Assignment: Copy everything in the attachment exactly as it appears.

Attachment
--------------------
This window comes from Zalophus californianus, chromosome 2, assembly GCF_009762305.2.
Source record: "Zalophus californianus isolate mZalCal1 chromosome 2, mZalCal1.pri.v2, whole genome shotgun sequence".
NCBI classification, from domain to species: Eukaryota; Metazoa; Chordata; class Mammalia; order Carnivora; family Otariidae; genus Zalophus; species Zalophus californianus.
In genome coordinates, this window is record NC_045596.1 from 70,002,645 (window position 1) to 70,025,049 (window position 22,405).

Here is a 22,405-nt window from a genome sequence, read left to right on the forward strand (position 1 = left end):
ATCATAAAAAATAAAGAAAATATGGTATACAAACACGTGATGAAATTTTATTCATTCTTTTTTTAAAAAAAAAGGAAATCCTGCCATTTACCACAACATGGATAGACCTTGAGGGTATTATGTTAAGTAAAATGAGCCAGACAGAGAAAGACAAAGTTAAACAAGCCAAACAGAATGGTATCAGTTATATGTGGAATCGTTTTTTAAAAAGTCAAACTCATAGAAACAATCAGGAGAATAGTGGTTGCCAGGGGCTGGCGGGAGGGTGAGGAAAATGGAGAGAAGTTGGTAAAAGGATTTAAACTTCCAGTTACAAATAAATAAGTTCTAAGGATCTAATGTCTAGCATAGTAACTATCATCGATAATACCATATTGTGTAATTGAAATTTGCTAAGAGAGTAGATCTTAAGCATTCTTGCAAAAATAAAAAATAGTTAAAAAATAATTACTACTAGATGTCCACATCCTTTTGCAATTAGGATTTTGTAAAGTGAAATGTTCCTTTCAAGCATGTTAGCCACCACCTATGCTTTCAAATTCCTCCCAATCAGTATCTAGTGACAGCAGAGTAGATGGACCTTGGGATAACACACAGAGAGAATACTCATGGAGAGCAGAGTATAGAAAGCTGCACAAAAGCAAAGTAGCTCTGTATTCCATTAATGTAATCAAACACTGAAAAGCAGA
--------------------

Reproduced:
This window comes from Zalophus californianus, chromosome 2, assembly GCF_009762305.2.
Source record: "Zalophus californianus isolate mZalCal1 chromosome 2, mZalCal1.pri.v2, whole genome shotgun sequence".
NCBI classification, from domain to species: Eukaryota; Metazoa; Chordata; class Mammalia; order Carnivora; family Otariidae; genus Zalophus; species Zalophus californianus.
In genome coordinates, this window is record NC_045596.1 from 70,002,645 (window position 1) to 70,025,049 (window position 22,405).

Here is a 22,405-nt window from a genome sequence, read left to right on the forward strand (position 1 = left end):
ATCATAAAAAATAAAGAAAATATGGTATACAAACACGTGATGAAATTTTATTCATTCTTTTTTTAAAAAAAAAGGAAATCCTGCCATTTACCACAACATGGATAGACCTTGAGGGTATTATGTTAAGTAAAATGAGCCAGACAGAGAAAGACAAAGTTAAACAAGCCAAACAGAATGGTATCAGTTATATGTGGAATCGTTTTTTAAAAAGTCAAACTCATAGAAACAATCAGGAGAATAGTGGTTGCCAGGGGCTGGCGGGAGGGTGAGGAAAATGGAGAGAAGTTGGTAAAAGGATTTAAACTTCCAGTTACAAATAAATAAGTTCTAAGGATCTAATGTCTAGCATAGTAACTATCATCGATAATACCATATTGTGTAATTGAAATTTGCTAAGAGAGTAGATCTTAAGCATTCTTGCAAAAATAAAAAATAGTTAAAAAATAATTACTACTAGATGTCCACATCCTTTTGCAATTAGGATTTTGTAAAGTGAAATGTTCCTTTCAAGCATGTTAGCCACCACCTATGCTTTCAAATTCCTCCCAATCAGTATCTAGTGACAGCAGAGTAGATGGACCTTGGGATAACACACAGAGAGAATACTCATGGAGAGCAGAGTATAGAAAGCTGCACAAAAGCAAAGTAGCTCTGTATTCCATTAATGTAATCAAACACTGAAAAGCAGA